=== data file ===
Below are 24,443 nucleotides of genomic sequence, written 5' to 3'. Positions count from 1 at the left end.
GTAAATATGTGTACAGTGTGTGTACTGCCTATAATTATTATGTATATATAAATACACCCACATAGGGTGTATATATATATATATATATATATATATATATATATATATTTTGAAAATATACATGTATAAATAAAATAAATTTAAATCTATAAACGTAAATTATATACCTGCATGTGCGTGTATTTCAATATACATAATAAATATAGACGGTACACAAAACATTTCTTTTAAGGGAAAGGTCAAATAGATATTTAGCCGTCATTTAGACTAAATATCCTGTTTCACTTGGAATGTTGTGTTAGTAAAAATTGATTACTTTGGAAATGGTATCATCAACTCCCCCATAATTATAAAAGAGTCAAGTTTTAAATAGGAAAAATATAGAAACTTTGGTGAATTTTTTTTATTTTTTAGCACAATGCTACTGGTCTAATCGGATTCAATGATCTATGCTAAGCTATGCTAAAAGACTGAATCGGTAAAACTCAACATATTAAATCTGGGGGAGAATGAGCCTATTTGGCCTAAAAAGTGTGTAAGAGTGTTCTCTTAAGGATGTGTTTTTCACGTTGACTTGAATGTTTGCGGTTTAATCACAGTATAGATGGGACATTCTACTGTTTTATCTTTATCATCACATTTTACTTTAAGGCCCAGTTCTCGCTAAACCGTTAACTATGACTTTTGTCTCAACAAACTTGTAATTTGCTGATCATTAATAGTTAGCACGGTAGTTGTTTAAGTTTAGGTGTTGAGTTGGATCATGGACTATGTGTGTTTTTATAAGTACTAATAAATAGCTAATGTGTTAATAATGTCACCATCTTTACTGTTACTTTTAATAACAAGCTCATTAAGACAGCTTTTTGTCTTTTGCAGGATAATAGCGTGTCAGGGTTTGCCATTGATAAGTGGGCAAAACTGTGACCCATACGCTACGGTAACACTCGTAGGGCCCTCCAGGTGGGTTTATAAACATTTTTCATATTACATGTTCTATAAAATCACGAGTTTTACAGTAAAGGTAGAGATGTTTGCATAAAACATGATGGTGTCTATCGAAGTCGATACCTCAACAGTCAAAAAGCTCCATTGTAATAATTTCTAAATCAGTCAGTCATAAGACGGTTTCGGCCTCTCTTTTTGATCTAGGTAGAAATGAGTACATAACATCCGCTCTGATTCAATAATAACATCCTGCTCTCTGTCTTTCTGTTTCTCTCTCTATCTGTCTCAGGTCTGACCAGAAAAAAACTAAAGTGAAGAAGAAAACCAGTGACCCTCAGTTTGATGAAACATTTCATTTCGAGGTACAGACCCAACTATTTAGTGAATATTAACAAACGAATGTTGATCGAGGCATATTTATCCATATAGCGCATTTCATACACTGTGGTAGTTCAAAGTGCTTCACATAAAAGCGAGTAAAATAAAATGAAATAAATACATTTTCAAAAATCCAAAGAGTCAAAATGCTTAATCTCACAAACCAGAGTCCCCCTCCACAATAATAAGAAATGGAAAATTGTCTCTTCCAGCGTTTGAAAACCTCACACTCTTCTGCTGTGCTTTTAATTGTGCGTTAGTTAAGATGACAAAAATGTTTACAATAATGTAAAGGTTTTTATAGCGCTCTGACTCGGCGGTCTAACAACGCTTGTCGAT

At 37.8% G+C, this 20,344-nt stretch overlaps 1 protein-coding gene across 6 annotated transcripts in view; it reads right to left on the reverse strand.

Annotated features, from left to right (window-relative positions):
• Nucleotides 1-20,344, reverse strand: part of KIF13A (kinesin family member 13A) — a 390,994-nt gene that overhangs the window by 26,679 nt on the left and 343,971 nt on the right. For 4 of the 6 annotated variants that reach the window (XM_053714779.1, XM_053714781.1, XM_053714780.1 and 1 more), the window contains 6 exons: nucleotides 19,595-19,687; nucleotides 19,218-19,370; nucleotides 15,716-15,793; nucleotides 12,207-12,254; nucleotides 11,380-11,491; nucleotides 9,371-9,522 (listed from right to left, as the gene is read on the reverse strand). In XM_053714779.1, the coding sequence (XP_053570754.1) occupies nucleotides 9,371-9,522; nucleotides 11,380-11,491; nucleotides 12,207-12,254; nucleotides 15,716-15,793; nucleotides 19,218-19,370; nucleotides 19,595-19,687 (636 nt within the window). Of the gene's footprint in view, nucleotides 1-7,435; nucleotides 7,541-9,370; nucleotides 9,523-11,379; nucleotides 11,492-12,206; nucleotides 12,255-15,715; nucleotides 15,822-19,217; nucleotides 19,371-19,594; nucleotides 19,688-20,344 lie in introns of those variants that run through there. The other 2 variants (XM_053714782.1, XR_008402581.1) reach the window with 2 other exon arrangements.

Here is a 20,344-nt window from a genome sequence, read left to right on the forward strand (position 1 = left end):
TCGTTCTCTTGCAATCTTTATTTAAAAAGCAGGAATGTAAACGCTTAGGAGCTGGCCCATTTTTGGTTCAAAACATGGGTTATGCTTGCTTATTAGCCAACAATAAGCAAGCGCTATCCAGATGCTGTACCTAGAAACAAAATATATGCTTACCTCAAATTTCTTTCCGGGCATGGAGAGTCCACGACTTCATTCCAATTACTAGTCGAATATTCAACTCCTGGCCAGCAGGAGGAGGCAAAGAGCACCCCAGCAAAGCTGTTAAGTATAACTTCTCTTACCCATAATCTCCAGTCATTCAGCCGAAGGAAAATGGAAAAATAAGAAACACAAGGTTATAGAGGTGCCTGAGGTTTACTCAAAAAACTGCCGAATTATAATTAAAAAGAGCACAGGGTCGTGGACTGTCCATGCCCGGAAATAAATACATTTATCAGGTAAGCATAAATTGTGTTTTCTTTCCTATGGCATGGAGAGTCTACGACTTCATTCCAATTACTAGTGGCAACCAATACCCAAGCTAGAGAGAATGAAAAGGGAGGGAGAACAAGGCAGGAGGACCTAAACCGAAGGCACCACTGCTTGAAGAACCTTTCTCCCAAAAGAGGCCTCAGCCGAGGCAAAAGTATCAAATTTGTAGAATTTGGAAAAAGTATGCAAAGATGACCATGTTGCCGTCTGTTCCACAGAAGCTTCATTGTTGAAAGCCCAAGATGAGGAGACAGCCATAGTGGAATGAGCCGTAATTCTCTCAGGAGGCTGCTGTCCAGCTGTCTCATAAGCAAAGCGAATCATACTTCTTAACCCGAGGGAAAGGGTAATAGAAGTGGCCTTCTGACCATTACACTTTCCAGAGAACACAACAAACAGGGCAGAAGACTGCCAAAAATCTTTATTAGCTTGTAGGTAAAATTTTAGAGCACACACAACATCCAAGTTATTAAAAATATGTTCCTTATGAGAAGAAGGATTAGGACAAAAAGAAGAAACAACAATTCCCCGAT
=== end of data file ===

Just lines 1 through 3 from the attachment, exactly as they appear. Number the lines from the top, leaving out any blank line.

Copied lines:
Below are 24,443 nucleotides of genomic sequence, written 5' to 3'. Positions count from 1 at the left end.
GTAAATATGTGTACAGTGTGTGTACTGCCTATAATTATTATGTATATATAAATACACCCACATAGGGTGTATATATATATATATATATATATATATATATATATATATTTTGAAAATATACATGTATAAATAAAATAAATTTAAATCTATAAACGTAAATTATATACCTGCATGTGCGTGTATTTCAATATACATAATAAATATAGACGGTACACAAAACATTTCTTTTAAGGGAAAGGTCAAATAGATATTTAGCCGTCATTTAGACTAAATATCCTGTTTCACTTGGAATGTTGTGTTAGTAAAAATTGATTACTTTGGAAATGGTATCATCAACTCCCCCATAATTATAAAAGAGTCAAGTTTTAAATAGGAAAAATATAGAAACTTTGGTGAATTTTTTTTATTTTTTAGCACAATGCTACTGGTCTAATCGGATTCAATGATCTATGCTAAGCTATGCTAAAAGACTGAATCGGTAAAACTCAACATATTAAATCTGGGGGAGAATGAGCCTATTTGGCCTAAAAAGTGTGTAAGAGTGTTCTCTTAAGGATGTGTTTTTCACGTTGACTTGAATGTTTGCGGTTTAATCACAGTATAGATGGGACATTCTACTGTTTTATCTTTATCATCACATTTTACTTTAAGGCCCAGTTCTCGCTAAACCGTTAACTATGACTTTTGTCTCAACAAACTTGTAATTTGCTGATCATTAATAGTTAGCACGGTAGTTGTTTAAGTTTAGGTGTTGAGTTGGATCATGGACTATGTGTGTTTTTATAAGTACTAATAAATAGCTAATGTGTTAATAATGTCACCATCTTTACTGTTACTTTTAATAACAAGCTCATTAAGACAGCTTTTTGTCTTTTGCAGGATAATAGCGTGTCAGGGTTTGCCATTGATAAGTGGGCAAAACTGTGACCCATACGCTACGGTAACACTCGTAGGGCCCTCCAGGTGGGTTTATAAACATTTTTCATATTACATGTTCTATAAAATCACGAGTTTTACAGTAAAGGTAGAGATGTTTGCATAAAACATGATGGTGTCTATCGAAGTCGATACCTCAACAGTCAAAAAGCTCCATTGTAATAATTTCTAAATCAGTCAGTCATAAGACGGTTTCGGCCTCTCTTTTTGATCTAGGTAGAAATGAGTACATAACATCCGCTCTGATTCAATAATAACATCCTGCTCTCTGTCTTTCTGTTTCTCTCTCTATCTGTCTCAGGTCTGACCAGAAAAAAACTAAAGTGAAGAAGAAAACCAGTGACCCTCAGTTTGATGAAACATTTCATTTCGAGGTACAGACCCAACTATTTAGTGAATATTAACAAACGAATGTTGATCGAGGCATATTTATCCATATAGCGCATTTCATACACTGTGGTAGTTCAAAGTGCTTCACATAAAAGCGAGTAAAATAAAATGAAATAAATACATTTTCAAAAATCCAAAGAGTCAAAATGCTTAATCTCACAAACCAGAGTCCCCCTCCACAATAATAAGAAATGGAAAATTGTCTCTTCCAGCGTTTGAAAACCTCACACTCTTCTGCTGTGCTTTTAATTGTGCGTTAGTTAAGATGACAAAAATGTTTACAATAATGTAAAGGTTTTTATAGCGCTCTGACTCGGCGGTCTAACAACGCTTGTCGAT

At 37.8% G+C, this 20,344-nt stretch overlaps 1 protein-coding gene across 6 annotated transcripts in view; it reads right to left on the reverse strand.